Following our protracted discussion on conservatism and liberalism (for want of better labels)— and differing levels of willingness by adherents to validate the values of ‘The Other’ … by coincidence, here’s William F Buckley on what Andrew Sullivan calls ‘the Danger of Political Dogma’. From a brilliant article What William F. Buckley Would Think of Today’s GOP

In his later years, Buck­ley believed that the Repub­li­can fail­ures in Iraq stemmed from a … ten­den­cy to engage in ide­o­log­i­cal wish­ful think­ing instead of hard analy­sis. He also cau­tioned against the ten­den­cy of con­ser­v­a­tives to trans­form the cau­tious insights of supply-side eco­nom­ics, for exam­ple, into the­o­log­i­cal cer­tain­ties, and to move toward ever more nar­row and rigid def­i­n­i­tions of doc­tri­nal accept­abil­i­ty.

Fanati­cism and obses­sion, he believed, ulti­mate­ly rep­re­sent­ed a sur­ren­der of indi­vid­ual free­dom. As the high priest of the con­ser­v­a­tive move­ment, Buck­ley had lat­i­tude to advance unortho­dox pro­pos­als such as the legal­iza­tion of mar­i­jua­na with­out being con­demned for apos­ta­sy, but he also sought sim­i­lar indul­gence for other con­ser­v­a­tive thinkers.

Above all, Buck­ley want­ed con­ser­vatism to be a respon­si­ble and effec­tive gov­ern­ing philosophy. He rec­og­nized that a move­ment that dele­git­imizes its oppo­nents as Com­mu­nists and trai­tors is doomed to be irre­spon­si­ble and inef­fec­tive. He warned against con­ser­v­a­tive tri­umphal­ism and refusal to com­pro­mise. He had been men­tored by Whit­tak­er Cham­bers on the need to bal­ance the ideal with the prac­ti­cal, and to strive for con­ser­v­a­tive advances that inevitably would fall short of utopia. To live, Buck­ley remind­ed con­ser­v­a­tives, is to maneu­ver.

I recently saw someone refer to the ‘Dead Marxists’ game, where an historical figure’s ideology and philosophy are revised and either lauded or condemned (usually with extra cheese).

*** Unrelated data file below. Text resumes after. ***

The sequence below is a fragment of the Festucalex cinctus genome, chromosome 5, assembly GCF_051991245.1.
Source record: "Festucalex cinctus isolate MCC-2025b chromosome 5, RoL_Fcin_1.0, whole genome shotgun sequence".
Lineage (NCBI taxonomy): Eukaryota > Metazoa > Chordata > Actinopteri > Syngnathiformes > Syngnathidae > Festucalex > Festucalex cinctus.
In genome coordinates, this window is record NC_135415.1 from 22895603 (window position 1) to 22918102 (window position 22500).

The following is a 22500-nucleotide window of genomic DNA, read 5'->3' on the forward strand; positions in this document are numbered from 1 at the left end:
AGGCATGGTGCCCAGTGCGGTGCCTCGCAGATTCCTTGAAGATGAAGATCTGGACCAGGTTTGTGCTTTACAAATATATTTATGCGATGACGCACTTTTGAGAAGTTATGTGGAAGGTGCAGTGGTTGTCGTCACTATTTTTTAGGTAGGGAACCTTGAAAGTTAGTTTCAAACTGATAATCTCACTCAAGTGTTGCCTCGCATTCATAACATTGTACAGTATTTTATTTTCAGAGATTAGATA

It’s easy to fall into the trap of lining up our historical ducks in a row to ‘support’ whatever POV one has of the historical figure. ‘Confirmation bias’ afflicts us all, making it difficult if not impossible to elude ‘what you see depends on where you stand’.

This is assuming we’re not talking about deliberate propaganda like Oliver Stone’s JFK, which poormastery referred to recently in our discussion about Watergate/Nixon.

Then there’s this (which I don’t subscribe to);

“History is bunk”

“History is more or less bunk. It’s tradition. We don’t want tradition. We want to live in the present and the only history that is worth a tinker’s dam is the history we made today.”
— Henry Ford, Interview in Chicago Tribune, May 25th, 1916
US automobile industrialist (1863 – 1947)

Personally, I’m intuitively more with;

Those who cannot remember the past are doomed to repeat it. – George Santayana

… but interpretation can be everything including the ‘What’s it all about Alfie?’ question.

I’ve tried to learn from history, but what it often teaches is that — at best — the decision makers are imperfect people working with imperfect information. Do they know their history? Well in Winston Churchill’s case, yes, in John F Kennedy’s case, yes. Two perfect examples of imperfect people.

A lot of history is the battle of ideology and resisting the trap of dogma that Buckley describes.

Some of us are looking for a way through — perhaps a way to co-operate … Jon Stewart’s Rally image of traffic merging like a zip – “You go, then I’ll go” resonated with me.

I am willing to acknowledge other people have values that don’t necessarily align with mine, and, like so-called ‘consensual crimes’ where there’s no victim, that’s a matter of ‘ain’t nobody’s business if they do’.

I know others don’t see it that way. Especially some good friends who see society disintegrating or spiritual warfare or ‘a battle of principalities and powers’ being waged and ‘moral standards’ as the battlefield. I don’t despise that point of view, it’s legitimate. But seeking to dominate and persecute or oppress someone else or a class of people because of dogma — religious, political, racial, sexual — seems to me to be futile, wrong and dangerous.

That’s what history teaches me.

– P

Update: What can be conceived of as Buckley’s yardstick (‘Does this reduce individual freedom?’) is very useful.